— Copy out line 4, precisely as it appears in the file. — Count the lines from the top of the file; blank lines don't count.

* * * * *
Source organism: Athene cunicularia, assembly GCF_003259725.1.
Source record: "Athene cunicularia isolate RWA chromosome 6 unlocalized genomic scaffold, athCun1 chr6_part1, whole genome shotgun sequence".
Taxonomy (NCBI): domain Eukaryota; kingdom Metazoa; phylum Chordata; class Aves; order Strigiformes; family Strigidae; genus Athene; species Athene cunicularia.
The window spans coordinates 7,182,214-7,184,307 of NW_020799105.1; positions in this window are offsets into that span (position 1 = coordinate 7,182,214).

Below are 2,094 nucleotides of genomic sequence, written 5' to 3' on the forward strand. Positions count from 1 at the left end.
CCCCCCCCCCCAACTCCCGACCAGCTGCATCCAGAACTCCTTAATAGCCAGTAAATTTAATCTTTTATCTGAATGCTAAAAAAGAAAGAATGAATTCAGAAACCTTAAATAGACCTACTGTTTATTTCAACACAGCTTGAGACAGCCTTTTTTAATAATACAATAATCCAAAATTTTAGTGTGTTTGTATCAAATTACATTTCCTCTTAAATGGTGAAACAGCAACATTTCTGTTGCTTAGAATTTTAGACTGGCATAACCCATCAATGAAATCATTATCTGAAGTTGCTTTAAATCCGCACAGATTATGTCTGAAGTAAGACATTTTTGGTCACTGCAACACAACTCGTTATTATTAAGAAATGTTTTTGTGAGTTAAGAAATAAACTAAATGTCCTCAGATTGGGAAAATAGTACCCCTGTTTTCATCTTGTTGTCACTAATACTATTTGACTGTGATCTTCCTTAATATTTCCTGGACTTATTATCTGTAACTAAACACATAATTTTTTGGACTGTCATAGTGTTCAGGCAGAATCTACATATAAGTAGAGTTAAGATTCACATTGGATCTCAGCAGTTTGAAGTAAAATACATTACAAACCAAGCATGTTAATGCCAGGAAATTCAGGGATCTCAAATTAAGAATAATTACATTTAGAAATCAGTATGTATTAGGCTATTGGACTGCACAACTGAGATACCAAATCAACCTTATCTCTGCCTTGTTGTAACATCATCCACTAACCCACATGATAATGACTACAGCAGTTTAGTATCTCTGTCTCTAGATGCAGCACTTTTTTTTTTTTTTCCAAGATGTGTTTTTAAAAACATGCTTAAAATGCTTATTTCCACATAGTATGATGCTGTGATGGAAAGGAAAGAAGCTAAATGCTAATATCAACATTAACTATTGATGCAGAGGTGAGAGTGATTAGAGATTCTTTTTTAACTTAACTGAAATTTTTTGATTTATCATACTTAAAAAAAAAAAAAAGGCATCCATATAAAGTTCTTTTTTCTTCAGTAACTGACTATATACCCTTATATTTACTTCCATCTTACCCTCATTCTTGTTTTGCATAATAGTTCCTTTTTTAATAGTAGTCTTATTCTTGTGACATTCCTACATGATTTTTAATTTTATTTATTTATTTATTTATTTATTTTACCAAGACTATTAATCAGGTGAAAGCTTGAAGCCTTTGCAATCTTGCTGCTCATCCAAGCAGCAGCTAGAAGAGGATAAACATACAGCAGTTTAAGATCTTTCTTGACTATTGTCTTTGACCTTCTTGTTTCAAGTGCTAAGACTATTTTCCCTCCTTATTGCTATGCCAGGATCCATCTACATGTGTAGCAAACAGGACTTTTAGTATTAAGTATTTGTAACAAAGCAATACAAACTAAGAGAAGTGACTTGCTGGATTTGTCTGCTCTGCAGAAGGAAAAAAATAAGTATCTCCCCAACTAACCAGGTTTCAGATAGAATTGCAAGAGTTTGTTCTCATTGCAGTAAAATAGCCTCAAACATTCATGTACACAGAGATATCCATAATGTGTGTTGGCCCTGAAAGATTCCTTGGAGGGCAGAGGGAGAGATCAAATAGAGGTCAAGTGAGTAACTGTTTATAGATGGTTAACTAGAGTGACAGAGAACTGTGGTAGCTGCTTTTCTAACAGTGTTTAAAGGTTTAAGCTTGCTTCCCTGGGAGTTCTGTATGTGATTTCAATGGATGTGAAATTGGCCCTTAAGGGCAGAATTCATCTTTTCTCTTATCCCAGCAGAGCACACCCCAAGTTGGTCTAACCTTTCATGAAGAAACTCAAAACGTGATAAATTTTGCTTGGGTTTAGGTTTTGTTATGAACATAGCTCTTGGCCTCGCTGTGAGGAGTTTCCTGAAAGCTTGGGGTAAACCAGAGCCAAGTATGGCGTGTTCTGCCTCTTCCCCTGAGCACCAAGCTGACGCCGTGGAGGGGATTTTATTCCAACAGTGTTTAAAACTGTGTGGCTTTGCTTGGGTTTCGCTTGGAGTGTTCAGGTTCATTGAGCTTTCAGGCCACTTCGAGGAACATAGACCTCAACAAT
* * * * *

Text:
The window spans coordinates 7,182,214-7,184,307 of NW_020799105.1; positions in this window are offsets into that span (position 1 = coordinate 7,182,214).